My grandmother, Elsie Vera May GRIGG kept an autograph
book between the years 1926/1928. She was an auxhillary nurse at Netley Hospital, Hampshire, and later also at the Royal National
Hospital, Ventnor, Isle of Wight. In the photo above, Elsie is with fellow
colleagues at the RNH circa 1927, with Elsie on the extreme right. The majority of the book is made up of
scribblings from patients in her care at the RNH; but it also includes some intriguing pieces.
Elsie's father died
when she was just four years old in 1911. Her mother found herself alone in Shrewsbury, Salop with four children
- the youngest being born on the day that Elsie's father had died. I imagine Elsie's mother's first aim was to travel back
down south to her family. Perhaps things in London were not too good, as she then made the hard decision to give
up her two eldest children, Reginald, 8 years, and William, 6 years. They were both sent to Percy House School, Isleworth.
After 1915 the school was closed and the boys went on to Military Schools, and on 15 Jan 1919 they both joined the regular
Army. A family story suggests that Elsie's mother found work in Southampton as a Nurse circa 1912, and presumably Elsie
followed suit as soon as she was able, about 1919.
worked at Netley Hospital around 1926, where she seems to have started her autograph book. She then made the crossing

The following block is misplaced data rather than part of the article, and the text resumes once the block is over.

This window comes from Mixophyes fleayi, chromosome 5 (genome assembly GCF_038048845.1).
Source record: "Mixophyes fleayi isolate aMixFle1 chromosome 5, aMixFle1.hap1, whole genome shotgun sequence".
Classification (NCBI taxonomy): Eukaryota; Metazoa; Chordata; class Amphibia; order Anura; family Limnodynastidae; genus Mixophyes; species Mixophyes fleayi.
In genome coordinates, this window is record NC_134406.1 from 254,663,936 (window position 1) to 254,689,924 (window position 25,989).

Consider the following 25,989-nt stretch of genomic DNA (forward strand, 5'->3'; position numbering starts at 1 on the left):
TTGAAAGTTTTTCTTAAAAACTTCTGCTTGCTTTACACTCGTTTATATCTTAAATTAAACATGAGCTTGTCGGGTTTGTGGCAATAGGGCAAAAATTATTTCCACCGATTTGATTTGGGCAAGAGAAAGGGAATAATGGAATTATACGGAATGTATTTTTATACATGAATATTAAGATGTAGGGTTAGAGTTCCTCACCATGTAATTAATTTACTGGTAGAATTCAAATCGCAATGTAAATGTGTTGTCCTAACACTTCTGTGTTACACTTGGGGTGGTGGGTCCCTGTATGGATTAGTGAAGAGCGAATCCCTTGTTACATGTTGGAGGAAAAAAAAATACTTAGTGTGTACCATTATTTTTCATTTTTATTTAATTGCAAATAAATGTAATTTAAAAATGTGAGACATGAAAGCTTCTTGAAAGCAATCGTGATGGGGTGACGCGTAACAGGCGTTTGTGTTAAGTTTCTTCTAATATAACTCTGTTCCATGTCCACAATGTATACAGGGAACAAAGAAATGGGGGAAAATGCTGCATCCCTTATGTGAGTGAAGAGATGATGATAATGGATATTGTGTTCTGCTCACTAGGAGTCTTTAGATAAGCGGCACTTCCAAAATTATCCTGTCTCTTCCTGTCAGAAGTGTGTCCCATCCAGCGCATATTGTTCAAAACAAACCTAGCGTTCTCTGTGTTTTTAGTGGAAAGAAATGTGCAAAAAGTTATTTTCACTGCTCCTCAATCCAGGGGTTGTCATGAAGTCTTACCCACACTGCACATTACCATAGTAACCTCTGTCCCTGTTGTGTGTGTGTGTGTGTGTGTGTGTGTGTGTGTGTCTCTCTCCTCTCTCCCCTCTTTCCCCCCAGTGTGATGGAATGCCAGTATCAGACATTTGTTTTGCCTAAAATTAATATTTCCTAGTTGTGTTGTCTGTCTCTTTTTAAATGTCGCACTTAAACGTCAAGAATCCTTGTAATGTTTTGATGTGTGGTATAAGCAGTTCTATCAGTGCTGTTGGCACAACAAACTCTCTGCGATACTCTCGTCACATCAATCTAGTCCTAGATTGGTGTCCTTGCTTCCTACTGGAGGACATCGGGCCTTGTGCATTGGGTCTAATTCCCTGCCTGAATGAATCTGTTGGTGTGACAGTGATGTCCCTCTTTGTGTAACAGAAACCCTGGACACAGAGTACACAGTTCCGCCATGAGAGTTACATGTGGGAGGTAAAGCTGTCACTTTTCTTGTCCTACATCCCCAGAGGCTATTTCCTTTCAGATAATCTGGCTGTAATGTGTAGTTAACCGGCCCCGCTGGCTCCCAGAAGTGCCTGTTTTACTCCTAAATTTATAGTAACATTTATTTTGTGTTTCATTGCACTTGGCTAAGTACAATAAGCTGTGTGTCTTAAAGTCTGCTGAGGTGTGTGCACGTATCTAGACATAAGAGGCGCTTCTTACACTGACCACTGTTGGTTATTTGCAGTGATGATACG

to the Isle of Wight and got a job as an Auxiliary Nurse for the Royal National Hospital, Ventnor, in blocks 7 and/or 8. Before
leaving she filled the remaining pages in her autograph book with rhymes and illustrations by the patients, nurses and doctors
of the RNH creating a humorous window on life in the hospital, which it must have been far from on occasion.
On the front of her autograph book Elsie calls herself
Elsie Vera 'Veronica' May Grigg. She was around 19 years old when she
started the book. On the back cover she has a poem written in 1928:
"The glow of dawn for glory,
The hush of the night for peace
In the garden, at eve, says the story,
God walks, and his smile brings
This next one, on one of the first pages in the book